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Is CPD Enough?


 Josh Roberts MICFor, Policy Advisor at Scottish Forestry, reports on Continuing Professional Development (CPD) for the Institute of Chartered Foresters. 

I don’t think of the annual CPD obligation as a target to reach to stay in the Institute’s good books. And I reckon, deep down, that’s not how the Institute sees it either.

My Continuing Professional Development is exactly that: my professional development – for me, about me and by me. And the only part that feels like an obligation is recording it, which the online portal makes very easy. For me, the bottleneck in keeping my records updated occurs because of confusion over what counts as CPD and then in sitting down to record what I’ve done.

The Official Guidance

The language of the guidance makes the CPD obligation sound a lot more daunting than it is:

review your existing personal and professional experience. In particular, you should analyse where your skills or knowledge may be lacking and define areas for improvement.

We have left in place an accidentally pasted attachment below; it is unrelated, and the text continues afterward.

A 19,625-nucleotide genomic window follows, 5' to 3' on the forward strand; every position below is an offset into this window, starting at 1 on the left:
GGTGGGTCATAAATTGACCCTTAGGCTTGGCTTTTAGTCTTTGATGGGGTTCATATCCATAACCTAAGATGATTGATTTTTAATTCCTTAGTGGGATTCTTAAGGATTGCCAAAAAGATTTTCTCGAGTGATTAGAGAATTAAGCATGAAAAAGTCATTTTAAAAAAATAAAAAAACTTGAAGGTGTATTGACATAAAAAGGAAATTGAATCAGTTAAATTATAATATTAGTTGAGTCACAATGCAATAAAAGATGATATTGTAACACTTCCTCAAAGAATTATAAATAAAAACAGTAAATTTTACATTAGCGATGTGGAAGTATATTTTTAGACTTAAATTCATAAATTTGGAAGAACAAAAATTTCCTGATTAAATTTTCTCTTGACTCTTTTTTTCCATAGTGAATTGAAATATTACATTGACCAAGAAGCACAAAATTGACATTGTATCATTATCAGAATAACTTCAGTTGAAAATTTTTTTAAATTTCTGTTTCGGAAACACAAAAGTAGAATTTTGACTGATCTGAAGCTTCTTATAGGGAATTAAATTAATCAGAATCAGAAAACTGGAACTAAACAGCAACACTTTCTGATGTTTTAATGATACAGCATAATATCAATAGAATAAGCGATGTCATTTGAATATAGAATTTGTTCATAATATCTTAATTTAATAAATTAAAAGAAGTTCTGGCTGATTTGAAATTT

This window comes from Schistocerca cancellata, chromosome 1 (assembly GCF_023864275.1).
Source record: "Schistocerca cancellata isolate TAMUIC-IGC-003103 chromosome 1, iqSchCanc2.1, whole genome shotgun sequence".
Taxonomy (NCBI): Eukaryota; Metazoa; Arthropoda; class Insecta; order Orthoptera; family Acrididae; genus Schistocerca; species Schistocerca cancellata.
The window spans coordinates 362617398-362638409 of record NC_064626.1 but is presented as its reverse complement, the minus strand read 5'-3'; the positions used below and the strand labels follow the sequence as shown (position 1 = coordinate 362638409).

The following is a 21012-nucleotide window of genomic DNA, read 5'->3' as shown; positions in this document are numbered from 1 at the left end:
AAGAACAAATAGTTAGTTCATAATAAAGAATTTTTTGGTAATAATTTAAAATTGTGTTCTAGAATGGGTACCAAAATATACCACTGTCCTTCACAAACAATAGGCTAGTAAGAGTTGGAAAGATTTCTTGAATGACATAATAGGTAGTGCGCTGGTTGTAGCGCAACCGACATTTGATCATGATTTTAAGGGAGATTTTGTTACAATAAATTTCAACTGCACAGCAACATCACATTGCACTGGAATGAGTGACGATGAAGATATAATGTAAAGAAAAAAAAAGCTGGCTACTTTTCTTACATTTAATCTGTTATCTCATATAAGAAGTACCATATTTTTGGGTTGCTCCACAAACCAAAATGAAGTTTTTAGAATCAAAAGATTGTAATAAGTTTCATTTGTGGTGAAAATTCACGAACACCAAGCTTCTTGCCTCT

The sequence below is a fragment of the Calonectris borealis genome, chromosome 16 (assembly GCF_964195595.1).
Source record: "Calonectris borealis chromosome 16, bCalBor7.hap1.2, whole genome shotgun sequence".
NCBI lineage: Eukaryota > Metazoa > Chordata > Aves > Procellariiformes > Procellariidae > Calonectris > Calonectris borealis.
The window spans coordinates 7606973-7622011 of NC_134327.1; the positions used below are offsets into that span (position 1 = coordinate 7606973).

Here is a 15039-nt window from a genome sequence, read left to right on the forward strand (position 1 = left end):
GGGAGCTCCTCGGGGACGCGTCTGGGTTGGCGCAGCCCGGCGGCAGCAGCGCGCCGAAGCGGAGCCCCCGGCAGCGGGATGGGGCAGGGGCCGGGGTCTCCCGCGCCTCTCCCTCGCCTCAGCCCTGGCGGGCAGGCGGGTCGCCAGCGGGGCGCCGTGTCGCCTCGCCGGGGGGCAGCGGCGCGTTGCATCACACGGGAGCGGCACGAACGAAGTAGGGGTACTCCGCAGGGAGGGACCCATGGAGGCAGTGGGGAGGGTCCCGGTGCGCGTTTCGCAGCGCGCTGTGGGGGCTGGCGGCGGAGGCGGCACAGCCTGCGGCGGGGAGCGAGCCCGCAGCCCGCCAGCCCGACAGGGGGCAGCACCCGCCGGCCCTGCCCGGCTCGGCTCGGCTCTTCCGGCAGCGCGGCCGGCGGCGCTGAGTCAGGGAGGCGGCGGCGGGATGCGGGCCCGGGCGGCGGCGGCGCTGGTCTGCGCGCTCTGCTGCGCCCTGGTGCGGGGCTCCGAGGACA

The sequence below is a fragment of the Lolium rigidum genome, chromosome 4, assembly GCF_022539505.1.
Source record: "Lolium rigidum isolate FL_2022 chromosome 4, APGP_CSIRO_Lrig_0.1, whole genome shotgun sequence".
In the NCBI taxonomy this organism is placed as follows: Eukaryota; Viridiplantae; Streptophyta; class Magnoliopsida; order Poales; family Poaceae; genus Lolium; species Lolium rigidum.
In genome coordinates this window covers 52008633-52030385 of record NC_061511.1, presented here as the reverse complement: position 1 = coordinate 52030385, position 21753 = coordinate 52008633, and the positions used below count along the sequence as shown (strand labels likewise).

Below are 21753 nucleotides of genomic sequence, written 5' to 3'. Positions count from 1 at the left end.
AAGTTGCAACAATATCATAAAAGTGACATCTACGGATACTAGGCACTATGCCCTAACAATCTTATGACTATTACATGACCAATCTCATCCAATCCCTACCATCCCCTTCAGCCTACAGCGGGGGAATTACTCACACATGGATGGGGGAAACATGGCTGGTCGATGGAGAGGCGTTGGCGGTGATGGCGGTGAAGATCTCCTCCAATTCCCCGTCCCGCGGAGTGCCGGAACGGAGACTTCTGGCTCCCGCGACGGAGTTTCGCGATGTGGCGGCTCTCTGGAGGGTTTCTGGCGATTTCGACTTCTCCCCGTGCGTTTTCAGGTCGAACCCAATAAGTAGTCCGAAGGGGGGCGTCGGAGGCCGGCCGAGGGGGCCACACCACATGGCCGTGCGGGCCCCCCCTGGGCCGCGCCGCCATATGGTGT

Making a wish list of what I’d like to achieve is useful but this instruction seems to set a high bar that used to prevent me from recognising and valuing legitimate learning activities that didn’t seem to fit the brief.

According to the Institute,

Continuing Professional Development (CPD) is the structured maintenance and broadening of knowledge and skills and the development of personal qualities that are necessary for the execution of professional and technical duties throughout a member’s working life.

Structured is not the Same as Formal

That word ‘structured’ initially led me to narrow my view of CPD to include only formal training courses and I often went even further and questioned whether formal training counted if work wanted me to do it. If I had to do it for work, how could I count it as CPD?

It is easy to interpret the guidance and constrict your idea of what activities are CPD enough. But structured learning isn’t the same as formal learning, which is only one of a wide range of activities that qualify as CPD.

I ended up recording less and less, either because things seemed too closely aligned with my job to call them CPD or because they didn’t seem formal enough to count. Recognising that ‘structured’ actually means that I’ve structured my CPD around the knowledge and skills that I have to maintain and develop allowed me to break this cycle and recognise all of the valuable CPD I was actually doing.